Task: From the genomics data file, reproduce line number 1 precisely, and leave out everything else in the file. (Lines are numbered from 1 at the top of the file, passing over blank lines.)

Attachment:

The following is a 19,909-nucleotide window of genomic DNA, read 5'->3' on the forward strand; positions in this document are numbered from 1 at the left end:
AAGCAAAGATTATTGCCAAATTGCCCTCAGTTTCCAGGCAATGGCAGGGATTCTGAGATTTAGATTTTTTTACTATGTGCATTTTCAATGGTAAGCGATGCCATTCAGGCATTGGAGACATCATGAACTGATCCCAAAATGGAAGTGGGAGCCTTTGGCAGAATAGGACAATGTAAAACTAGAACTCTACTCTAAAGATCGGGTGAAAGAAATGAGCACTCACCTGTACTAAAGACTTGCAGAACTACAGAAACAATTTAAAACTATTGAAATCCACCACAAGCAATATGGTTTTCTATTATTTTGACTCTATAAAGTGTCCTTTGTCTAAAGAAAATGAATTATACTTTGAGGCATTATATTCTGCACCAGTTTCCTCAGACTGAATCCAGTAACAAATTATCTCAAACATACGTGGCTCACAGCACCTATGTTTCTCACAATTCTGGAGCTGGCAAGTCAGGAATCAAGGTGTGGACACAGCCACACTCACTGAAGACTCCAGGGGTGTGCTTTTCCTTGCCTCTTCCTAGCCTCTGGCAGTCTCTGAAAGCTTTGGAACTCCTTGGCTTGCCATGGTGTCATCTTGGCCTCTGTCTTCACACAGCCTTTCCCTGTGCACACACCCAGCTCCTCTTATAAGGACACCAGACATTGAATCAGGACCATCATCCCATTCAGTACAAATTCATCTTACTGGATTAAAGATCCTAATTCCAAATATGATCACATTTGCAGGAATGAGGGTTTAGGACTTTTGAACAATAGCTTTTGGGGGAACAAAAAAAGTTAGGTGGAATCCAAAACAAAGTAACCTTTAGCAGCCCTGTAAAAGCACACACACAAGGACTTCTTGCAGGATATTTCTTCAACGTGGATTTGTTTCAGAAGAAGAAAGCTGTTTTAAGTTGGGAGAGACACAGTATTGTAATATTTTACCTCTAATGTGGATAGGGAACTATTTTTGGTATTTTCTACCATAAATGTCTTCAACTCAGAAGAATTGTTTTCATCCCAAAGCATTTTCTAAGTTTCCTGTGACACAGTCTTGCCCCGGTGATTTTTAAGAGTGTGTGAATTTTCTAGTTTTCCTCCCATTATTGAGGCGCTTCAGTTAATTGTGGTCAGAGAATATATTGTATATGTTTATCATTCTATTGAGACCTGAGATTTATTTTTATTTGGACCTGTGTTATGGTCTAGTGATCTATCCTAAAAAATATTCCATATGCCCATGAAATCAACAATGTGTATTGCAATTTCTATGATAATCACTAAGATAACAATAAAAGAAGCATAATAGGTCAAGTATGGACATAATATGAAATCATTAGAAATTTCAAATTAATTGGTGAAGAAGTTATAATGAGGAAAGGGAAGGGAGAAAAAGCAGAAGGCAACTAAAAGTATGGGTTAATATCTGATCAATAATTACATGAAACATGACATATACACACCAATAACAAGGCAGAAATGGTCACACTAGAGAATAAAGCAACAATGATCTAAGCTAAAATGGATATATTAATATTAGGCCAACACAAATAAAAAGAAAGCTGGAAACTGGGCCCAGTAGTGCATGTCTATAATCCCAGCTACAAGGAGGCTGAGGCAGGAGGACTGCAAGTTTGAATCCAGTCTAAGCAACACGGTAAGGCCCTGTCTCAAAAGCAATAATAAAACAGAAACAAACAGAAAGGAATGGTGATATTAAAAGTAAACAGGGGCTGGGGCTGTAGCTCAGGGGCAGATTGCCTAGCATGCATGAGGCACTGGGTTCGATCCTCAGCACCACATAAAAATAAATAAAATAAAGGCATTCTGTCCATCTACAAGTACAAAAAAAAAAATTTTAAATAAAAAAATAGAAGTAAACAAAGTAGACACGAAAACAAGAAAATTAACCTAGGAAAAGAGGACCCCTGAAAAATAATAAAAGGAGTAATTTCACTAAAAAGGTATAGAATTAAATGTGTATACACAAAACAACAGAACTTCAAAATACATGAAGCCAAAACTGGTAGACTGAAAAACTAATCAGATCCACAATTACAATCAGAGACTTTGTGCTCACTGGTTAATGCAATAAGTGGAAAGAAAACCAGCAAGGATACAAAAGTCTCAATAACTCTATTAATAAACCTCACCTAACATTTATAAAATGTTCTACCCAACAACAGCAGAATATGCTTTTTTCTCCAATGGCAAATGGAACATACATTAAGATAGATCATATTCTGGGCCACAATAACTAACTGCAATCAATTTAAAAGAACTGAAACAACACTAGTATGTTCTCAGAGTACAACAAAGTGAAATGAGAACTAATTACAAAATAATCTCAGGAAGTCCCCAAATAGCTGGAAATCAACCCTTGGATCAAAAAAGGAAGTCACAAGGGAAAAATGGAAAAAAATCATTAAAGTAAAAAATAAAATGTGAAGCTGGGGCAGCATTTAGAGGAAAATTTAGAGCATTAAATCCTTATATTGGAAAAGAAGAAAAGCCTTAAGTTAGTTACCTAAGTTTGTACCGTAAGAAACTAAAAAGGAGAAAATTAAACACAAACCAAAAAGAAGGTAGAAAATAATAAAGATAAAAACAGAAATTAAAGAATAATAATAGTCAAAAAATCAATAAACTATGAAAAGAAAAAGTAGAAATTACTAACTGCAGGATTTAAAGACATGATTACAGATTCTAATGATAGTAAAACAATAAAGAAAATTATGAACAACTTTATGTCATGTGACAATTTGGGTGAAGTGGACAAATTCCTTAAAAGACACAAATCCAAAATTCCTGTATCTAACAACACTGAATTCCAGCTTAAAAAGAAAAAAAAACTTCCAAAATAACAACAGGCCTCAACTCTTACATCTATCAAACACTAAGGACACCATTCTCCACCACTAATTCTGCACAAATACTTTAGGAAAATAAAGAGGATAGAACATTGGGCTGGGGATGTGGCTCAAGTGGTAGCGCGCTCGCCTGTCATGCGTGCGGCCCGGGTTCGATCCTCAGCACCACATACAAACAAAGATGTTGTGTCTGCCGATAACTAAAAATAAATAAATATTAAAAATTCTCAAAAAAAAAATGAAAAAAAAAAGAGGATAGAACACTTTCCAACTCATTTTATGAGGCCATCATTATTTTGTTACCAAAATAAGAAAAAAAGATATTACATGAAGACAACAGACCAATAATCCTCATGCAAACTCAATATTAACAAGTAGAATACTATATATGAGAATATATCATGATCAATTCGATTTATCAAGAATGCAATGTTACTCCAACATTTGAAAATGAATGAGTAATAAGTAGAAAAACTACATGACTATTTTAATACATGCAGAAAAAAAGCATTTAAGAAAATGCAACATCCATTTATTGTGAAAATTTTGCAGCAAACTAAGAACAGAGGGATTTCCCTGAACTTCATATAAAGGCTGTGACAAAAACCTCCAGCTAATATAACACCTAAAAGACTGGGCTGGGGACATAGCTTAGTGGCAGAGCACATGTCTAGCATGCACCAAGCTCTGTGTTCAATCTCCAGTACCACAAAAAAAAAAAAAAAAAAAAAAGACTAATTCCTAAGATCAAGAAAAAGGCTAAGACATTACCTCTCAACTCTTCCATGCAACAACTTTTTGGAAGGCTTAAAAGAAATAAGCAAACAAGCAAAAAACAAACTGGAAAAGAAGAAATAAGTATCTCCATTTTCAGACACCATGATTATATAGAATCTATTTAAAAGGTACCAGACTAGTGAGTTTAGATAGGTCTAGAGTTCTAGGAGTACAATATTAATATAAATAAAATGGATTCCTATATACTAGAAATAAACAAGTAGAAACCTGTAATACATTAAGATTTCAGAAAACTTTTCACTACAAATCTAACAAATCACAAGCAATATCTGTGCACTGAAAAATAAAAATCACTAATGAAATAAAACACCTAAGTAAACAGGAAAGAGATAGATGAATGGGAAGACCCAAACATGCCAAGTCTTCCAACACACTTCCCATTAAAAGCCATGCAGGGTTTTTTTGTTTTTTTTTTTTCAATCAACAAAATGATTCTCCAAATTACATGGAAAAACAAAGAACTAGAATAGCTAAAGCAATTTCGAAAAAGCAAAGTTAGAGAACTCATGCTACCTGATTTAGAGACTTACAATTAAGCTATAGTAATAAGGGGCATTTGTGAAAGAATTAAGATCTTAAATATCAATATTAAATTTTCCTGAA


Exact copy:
The following is a 19,909-nucleotide window of genomic DNA, read 5'->3' on the forward strand; positions in this document are numbered from 1 at the left end: